So, when considering whether or not to approach a loved one who is obese, keep in mind that they may not realize that there’s a problem. If you do decide to tackle this challenge, however, Ledoux advises us to consider that “obesity is a topic not without value or judgment.” According to Ledoux, while most forms of discrimination are banned, weight bias largely isn’t. For example, it is still socially acceptable to make rude comments about obese individuals, as often times heard in movies and television sit-coms. Obese people are forced to purchase two seats on commercial airplanes, and research has shown that overweight workers make less than their colleagues.
Interestingly, weight discrimination in the workplace has often been ignored, but it’s a serious issue and one that’s been in the news recently after a Texas hospital said it would require new employees to have a body mass index of less than 35. (That’s about 245 lb. for a man of 5 ft. 10 in., and 195 lb. for a 5-ft. 2-in. woman). According to the Texas Tribune, the Citizens Medical Center in Victoria, Texas, instituted a new policy requiring that an employee’s physique “should fit with a representational image or specific mental projection of the job of a health care professional.” Interestingly, according to the Minnesota Department of Human Rights, only six cities and one state (Michigan) have specifically outlawed weight discrimination at work. But everywhere else, employers are off the hook if they have a legitimate business reason to deny an overweight employee a job.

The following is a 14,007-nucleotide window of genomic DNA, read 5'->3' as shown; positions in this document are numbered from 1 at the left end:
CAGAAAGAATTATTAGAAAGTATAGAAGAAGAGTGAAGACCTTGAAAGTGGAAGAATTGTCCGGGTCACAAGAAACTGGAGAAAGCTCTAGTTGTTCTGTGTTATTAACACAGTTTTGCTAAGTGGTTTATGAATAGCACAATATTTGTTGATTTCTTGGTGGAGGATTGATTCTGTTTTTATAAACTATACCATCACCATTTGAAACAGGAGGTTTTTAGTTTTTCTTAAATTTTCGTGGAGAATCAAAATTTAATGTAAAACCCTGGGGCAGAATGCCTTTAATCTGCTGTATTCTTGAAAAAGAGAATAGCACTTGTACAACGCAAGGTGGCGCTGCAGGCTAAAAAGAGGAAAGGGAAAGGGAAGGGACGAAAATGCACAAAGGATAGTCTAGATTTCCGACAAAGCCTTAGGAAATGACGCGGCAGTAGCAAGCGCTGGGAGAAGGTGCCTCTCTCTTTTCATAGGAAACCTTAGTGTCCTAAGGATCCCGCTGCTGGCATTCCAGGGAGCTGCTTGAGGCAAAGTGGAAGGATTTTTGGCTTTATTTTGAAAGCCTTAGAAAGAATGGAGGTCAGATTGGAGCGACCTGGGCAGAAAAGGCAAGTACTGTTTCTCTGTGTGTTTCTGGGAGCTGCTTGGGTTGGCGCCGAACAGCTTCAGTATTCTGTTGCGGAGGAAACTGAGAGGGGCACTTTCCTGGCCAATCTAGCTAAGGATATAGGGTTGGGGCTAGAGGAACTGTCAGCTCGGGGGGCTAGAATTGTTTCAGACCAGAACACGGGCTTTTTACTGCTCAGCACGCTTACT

With all this in mind, Ledoux points out that entertaining the concept that you or your child is obese calls up a lot of baggage. When doing so, Ledoux recommends the following:
- Approach your loved one from a place of true warmth, care, and nurturing.
- If your relationship is estranged or you’ve been in contention over some of life’s other issues, your intervention may be viewed as “nagging;” the existing problems in your relationship may render you unable to provide meaningful help.
- Take the position of being legitimately concerned for their health.
- Own your personal feelings. Use phrases like, “I’m concerned for your health.” “I’m worried about losing you.”
- Remember to not offer unsolicited advice. We cannot control others’ behavior, and forcing our mores on other people is manipulation in an attempt to control or change them.
- If they are not receptive, let it go.